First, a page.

Molecular Genetics of INATTENTION in Australia
Study Code:IA
Sample:5,500 Individuals (parents, children age >=7)
Start Date:Jan.2006
Status:In progress
Contact:Anjali Henders
More Info:QIMR only


Attention Deficit/ Hyperactivity Disorder (ADHD) is defined in DSM-IV as a prevalent syndrome with onset in early childhood characterized by problems with attention span, distractibility, hyperactivity, and impulsiveness. The disorder is associated with academic, peer relationships and family dysfunction. The current DSM nomenclature considers 9 inattentive, 6 hyperactive and 3 impulsive symptoms and requires impairment in two or more settings (school, peers or home). Cases may be categorized as primarily inattentive, primarily hyperactive/ impulsive or combined subtypes. Epidemiological studies estimate that the prevalence of ADHD is between 3 and 9 percent and affects boys more commonly than girls. In addition to the academic and social problems associated with the diagnosis of ADHD, ADHD has also been associated with increases in injuries, visits to emergency rooms, traffic violations and alcohol and drug use/abuse. ADHD may also account for the social and behavioral dysfunction attributed to other disorders such as Tourette's syndrome. Since the turn of the last century ADHD has been recognized to "run" in families and to be associated with other familial problems such as alcoholism and antisocial behavior. Recent studies have demonstrated the presence of multiple, genetically independent forms of attention deficit/hyperactivity disorder (ADHD) which would be best studied individually. The prevalence of ADHD and its pervasive influence on academic/employment and social/family functioning make it a significant public health problem.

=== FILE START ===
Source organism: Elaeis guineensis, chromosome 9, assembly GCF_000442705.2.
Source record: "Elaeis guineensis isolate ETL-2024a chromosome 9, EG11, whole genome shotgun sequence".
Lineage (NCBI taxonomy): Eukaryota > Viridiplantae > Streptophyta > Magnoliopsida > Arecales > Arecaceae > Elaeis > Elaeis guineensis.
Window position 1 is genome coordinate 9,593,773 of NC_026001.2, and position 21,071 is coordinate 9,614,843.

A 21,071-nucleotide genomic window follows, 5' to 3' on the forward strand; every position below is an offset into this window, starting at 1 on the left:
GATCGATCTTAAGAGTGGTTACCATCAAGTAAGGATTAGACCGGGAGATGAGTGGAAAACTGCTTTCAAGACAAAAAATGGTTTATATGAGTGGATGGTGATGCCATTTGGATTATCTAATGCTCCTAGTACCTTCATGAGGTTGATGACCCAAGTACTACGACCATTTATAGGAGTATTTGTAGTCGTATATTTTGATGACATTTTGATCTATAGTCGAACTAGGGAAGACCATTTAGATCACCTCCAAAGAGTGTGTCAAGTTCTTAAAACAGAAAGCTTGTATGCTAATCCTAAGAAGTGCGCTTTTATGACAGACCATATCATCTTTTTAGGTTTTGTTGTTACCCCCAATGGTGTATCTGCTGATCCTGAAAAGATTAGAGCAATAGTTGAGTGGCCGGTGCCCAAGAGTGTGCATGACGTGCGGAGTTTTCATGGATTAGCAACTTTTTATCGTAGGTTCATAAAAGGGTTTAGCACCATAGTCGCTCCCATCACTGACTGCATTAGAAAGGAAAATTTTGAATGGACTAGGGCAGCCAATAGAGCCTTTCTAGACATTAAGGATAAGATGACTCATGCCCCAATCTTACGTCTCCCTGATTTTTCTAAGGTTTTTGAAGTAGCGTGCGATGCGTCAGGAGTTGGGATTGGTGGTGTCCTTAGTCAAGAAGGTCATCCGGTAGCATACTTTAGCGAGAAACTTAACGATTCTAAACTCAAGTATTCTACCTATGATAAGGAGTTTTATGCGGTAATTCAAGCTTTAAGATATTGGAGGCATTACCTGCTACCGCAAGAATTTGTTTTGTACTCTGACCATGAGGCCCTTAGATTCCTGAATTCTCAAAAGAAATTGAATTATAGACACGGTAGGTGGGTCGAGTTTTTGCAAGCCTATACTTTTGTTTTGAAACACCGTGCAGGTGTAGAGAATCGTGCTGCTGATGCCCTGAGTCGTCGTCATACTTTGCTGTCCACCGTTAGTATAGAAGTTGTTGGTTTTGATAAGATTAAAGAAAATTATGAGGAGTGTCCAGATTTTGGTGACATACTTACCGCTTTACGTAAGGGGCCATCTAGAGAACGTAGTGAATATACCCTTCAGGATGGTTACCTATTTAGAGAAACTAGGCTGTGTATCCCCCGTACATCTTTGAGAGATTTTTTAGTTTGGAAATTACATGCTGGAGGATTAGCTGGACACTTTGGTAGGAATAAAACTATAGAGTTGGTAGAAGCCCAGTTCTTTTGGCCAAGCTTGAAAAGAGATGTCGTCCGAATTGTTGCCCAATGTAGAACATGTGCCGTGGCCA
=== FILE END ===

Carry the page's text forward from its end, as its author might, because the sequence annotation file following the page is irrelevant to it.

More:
The long-term aim of this study is the identification of genetic elements which predispose to the development and course of attention deficit/hyperactivity disorder (ADHD).